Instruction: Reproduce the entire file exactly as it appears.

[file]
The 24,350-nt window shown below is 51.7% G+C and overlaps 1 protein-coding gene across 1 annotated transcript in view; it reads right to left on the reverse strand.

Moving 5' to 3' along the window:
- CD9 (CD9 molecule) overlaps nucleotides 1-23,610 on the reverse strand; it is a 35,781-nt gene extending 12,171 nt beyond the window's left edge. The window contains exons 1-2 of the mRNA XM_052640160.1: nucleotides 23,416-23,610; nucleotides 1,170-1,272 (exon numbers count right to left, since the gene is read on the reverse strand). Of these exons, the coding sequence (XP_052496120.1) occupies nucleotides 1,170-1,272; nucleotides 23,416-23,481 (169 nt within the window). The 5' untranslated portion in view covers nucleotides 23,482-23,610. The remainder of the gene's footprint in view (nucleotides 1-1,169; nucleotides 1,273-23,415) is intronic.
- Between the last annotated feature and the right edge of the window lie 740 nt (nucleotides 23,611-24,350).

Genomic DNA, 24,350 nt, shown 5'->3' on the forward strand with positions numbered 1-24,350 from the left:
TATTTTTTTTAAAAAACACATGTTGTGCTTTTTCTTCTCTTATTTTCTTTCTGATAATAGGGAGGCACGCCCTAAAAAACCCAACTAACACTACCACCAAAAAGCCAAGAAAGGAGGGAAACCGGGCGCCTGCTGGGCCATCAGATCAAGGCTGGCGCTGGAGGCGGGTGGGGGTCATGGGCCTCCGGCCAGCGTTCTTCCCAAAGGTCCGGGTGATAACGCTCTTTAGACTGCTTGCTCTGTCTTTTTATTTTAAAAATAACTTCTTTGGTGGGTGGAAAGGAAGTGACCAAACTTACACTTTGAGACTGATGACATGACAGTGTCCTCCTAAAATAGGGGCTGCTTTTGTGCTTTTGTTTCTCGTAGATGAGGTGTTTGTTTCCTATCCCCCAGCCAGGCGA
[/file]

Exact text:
The 24,350-nt window shown below is 51.7% G+C and overlaps 1 protein-coding gene across 1 annotated transcript in view; it reads right to left on the reverse strand.

Moving 5' to 3' along the window:
- CD9 (CD9 molecule) overlaps nucleotides 1-23,610 on the reverse strand; it is a 35,781-nt gene extending 12,171 nt beyond the window's left edge. The window contains exons 1-2 of the mRNA XM_052640160.1: nucleotides 23,416-23,610; nucleotides 1,170-1,272 (exon numbers count right to left, since the gene is read on the reverse strand). Of these exons, the coding sequence (XP_052496120.1) occupies nucleotides 1,170-1,272; nucleotides 23,416-23,481 (169 nt within the window). The 5' untranslated portion in view covers nucleotides 23,482-23,610. The remainder of the gene's footprint in view (nucleotides 1-1,169; nucleotides 1,273-23,415) is intronic.
- Between the last annotated feature and the right edge of the window lie 740 nt (nucleotides 23,611-24,350).

Genomic DNA, 24,350 nt, shown 5'->3' on the forward strand with positions numbered 1-24,350 from the left:
TATTTTTTTTAAAAAACACATGTTGTGCTTTTTCTTCTCTTATTTTCTTTCTGATAATAGGGAGGCACGCCCTAAAAAACCCAACTAACACTACCACCAAAAAGCCAAGAAAGGAGGGAAACCGGGCGCCTGCTGGGCCATCAGATCAAGGCTGGCGCTGGAGGCGGGTGGGGGTCATGGGCCTCCGGCCAGCGTTCTTCCCAAAGGTCCGGGTGATAACGCTCTTTAGACTGCTTGCTCTGTCTTTTTATTTTAAAAATAACTTCTTTGGTGGGTGGAAAGGAAGTGACCAAACTTACACTTTGAGACTGATGACATGACAGTGTCCTCCTAAAATAGGGGCTGCTTTTGTGCTTTTGTTTCTCGTAGATGAGGTGTTTGTTTCCTATCCCCCAGCCAGGCGA